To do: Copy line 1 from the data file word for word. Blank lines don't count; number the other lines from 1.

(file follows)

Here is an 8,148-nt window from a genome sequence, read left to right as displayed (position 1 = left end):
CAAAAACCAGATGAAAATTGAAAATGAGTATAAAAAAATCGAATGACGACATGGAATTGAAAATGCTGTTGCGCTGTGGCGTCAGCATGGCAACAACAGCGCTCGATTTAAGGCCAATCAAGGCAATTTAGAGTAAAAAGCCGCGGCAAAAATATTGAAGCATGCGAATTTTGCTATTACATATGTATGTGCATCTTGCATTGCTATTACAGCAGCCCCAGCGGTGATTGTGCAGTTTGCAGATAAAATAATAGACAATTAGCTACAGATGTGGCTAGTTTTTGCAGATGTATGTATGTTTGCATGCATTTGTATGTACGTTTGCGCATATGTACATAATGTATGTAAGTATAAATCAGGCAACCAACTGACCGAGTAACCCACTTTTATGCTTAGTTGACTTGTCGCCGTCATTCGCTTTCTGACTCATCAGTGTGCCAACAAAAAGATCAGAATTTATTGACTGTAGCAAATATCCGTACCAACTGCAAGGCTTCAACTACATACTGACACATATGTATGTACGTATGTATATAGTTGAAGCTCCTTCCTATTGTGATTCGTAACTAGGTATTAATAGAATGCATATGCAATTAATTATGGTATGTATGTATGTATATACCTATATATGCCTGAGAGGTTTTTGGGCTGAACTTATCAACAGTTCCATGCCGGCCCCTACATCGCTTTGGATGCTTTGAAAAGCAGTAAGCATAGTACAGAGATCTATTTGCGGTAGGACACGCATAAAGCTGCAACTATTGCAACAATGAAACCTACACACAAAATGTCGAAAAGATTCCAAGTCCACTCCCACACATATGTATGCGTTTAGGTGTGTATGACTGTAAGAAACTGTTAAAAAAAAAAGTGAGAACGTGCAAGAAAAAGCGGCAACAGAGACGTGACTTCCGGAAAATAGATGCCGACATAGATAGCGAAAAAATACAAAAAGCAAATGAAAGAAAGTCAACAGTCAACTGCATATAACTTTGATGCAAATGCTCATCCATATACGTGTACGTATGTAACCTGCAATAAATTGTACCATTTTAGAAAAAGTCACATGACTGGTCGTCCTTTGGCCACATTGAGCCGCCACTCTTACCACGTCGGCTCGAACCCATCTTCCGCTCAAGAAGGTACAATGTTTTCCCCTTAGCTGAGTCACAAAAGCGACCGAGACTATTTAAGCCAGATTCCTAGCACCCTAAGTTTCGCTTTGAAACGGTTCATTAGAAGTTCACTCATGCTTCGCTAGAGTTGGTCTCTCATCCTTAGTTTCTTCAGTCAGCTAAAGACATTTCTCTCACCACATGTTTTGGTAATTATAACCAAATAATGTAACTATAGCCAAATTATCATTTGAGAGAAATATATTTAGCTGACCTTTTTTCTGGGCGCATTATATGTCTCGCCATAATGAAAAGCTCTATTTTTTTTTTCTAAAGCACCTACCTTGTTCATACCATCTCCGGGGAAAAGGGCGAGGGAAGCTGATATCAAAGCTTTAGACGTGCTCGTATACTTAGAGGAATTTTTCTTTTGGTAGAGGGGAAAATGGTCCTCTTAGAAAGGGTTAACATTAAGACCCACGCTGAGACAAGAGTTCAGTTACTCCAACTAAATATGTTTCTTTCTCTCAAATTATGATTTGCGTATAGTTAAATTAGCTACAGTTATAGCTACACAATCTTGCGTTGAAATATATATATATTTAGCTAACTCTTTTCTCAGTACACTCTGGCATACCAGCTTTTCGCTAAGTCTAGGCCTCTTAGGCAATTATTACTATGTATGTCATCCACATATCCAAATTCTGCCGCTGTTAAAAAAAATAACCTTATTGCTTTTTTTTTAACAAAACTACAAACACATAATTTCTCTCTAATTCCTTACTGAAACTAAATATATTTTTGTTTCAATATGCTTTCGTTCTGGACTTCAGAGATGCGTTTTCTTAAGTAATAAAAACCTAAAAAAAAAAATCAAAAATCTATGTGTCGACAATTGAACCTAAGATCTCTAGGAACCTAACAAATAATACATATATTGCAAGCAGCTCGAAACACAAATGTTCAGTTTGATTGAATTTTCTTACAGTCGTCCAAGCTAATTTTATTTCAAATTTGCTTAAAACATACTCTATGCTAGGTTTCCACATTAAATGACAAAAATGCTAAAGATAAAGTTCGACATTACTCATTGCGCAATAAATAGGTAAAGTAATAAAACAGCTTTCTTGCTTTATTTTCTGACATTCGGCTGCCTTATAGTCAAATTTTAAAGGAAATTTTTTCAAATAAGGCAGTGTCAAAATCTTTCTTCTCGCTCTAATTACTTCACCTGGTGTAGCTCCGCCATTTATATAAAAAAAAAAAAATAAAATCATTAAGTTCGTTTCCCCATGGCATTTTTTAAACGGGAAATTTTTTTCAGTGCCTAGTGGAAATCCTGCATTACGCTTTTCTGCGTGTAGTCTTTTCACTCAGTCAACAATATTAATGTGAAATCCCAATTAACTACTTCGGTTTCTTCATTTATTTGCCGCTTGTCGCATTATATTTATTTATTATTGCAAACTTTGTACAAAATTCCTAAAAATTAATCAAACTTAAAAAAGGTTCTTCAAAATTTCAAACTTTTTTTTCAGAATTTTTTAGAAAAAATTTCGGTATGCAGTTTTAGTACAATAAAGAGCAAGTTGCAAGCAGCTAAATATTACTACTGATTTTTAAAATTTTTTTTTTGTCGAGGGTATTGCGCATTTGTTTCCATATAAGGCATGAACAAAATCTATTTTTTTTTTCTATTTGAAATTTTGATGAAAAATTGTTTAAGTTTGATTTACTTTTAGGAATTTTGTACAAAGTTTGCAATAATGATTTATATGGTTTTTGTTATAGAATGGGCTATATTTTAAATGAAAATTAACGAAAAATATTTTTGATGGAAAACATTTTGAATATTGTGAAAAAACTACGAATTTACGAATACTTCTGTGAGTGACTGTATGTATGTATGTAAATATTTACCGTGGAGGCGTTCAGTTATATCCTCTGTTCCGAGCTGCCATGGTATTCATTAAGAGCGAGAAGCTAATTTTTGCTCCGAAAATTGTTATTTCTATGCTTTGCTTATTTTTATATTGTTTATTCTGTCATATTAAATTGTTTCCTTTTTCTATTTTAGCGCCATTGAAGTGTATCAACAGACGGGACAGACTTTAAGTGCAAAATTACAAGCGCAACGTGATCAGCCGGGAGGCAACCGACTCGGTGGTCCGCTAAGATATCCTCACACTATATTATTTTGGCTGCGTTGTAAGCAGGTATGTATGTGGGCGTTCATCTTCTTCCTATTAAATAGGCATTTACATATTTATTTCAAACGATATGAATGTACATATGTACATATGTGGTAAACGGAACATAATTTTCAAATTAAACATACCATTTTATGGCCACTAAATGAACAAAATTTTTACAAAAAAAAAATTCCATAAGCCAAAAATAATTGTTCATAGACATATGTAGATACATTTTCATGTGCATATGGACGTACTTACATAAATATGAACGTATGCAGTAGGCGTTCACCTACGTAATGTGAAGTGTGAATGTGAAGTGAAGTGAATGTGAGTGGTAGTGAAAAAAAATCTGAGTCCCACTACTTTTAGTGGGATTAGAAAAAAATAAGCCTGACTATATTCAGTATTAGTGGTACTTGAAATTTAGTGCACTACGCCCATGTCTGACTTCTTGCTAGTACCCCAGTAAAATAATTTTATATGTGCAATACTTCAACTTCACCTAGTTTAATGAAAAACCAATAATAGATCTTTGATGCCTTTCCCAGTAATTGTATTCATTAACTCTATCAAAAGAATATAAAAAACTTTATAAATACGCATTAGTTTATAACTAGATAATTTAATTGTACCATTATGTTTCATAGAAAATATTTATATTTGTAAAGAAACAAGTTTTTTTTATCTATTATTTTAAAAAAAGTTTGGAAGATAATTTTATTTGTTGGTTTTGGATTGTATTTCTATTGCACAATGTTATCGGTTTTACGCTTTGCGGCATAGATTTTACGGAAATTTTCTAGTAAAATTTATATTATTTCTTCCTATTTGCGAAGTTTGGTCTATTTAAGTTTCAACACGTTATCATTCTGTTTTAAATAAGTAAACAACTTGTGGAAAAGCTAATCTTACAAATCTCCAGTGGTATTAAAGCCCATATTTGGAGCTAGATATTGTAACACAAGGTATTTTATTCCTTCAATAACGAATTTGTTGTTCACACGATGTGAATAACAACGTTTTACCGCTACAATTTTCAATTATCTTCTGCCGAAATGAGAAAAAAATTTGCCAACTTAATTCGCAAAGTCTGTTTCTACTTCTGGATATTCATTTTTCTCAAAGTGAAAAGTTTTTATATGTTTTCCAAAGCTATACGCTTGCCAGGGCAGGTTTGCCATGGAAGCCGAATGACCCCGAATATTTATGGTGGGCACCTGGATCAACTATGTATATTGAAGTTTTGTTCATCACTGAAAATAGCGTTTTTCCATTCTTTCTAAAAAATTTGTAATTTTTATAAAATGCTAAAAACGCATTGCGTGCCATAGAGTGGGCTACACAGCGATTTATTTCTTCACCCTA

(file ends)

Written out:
Here is an 8,148-nt window from a genome sequence, read left to right as displayed (position 1 = left end):